The Centers for Medicare & Medicaid Services (CMS) recently released its proposed rule for next year’s hospital inpatient payment schedule. Along with a pay increase, there are several other changes coming that facilities need to know about.
According to a fact sheet from CMS, the payment increase is one of the most significant changes in the proposed payment updates.
The agency’s boosting payments for inpatient stays for facilities that successfully participate in the Hospital Inpatient Quality Reporting (IQR) program. That and other smaller payment updates will together equal a 1.7% increase. Payments will also increase for Medicare uncompensated care. Rates for payments distributed to Medicare disproportionate share hospitals will rise by about 1.2%.
That means, in all, inpatient hospital payments will increase by 2.9%. CMS plans to spend an additional $3.1 billion on inpatient hospital services in 2018.
Even with these payment boosts, the agency still plans to continue pay cuts for facilities that don’t make the grade. Hospitals will continue to receive penalties for having high readmission rates, as well as a 1% pay cut if they’re not meeting the requirements of the Hospital-Acquired Condition Reduction Program.
Payments will also be adjusted due to performance in the Hospital Value-Based Purchasing program, though these adjustments can either lead to an increase or decrease in payments.
Other changes are being made to CMS’ various initiatives and programs.
With the Hospital-Acquired Conditions Reduction Program, the agency is planning to:
- make updates to the time period being used to calculate performance for the 2020 fiscal year
- create additional measures
- account for social risk factors
- account for disability and medical complexity in certain measures, and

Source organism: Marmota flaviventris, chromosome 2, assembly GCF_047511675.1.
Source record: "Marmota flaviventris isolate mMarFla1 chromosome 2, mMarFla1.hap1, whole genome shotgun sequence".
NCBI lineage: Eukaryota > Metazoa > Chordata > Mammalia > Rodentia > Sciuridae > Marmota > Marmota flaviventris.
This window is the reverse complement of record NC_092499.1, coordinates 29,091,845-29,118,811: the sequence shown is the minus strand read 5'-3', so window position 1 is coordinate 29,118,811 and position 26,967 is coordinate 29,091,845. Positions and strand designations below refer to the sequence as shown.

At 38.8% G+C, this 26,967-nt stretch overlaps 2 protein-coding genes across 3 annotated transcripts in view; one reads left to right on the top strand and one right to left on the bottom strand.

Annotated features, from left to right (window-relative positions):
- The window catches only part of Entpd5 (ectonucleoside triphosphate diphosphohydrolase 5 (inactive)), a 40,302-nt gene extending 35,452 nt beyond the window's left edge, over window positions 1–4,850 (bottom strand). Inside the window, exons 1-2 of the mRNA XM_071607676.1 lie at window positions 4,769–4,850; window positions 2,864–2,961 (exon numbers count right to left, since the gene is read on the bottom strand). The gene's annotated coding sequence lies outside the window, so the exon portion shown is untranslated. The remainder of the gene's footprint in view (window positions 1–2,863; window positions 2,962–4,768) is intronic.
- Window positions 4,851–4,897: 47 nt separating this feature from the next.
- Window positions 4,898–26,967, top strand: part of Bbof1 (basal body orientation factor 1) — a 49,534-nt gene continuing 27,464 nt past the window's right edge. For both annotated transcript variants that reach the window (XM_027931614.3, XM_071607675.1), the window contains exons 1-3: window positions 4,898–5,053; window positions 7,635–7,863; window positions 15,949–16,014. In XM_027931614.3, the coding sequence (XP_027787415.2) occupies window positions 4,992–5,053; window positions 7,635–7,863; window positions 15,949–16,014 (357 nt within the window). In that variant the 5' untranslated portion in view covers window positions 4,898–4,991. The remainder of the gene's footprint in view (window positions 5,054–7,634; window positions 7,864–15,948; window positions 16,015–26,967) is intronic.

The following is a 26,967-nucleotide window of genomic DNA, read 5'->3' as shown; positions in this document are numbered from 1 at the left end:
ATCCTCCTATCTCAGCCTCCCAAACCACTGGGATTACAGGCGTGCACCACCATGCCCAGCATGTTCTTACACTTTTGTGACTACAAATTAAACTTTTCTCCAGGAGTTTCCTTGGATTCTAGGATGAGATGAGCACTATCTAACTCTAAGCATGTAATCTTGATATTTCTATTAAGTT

- update the Extraordinary Circumstance Exception policy.
The agency is currently seeking comments about these pending changes.
For the Hospital Readmissions Reduction Program, CMS plans to update the payment adjustment, penalizing hospitals based on their performance to other facilities who serve a similar proportion of dual-eligible patients who receive both Medicare and Medicaid. This will require the agency to create a new payment formula, as well as a way to accurately calculate the proportion of dual-eligible patients so hospitals can be grouped properly.
Changes will also be coming for hospitals who report quality measures via their electronic health records (EHR) system. The reporting period and number of quality measures submitted will change for both 2017 and 2018, depending on whether hospitals are also participating in the EHR Incentive Program or have met meaningful use requirements.
Additional updates include changes to questions on patient satisfaction surveys about hospital pain management and changes to penalties for providers at ambulatory surgery centers participating in the EHR Incentive Program. Further details can be found in the text of the proposed rule, which will be available on the Federal Register April 28.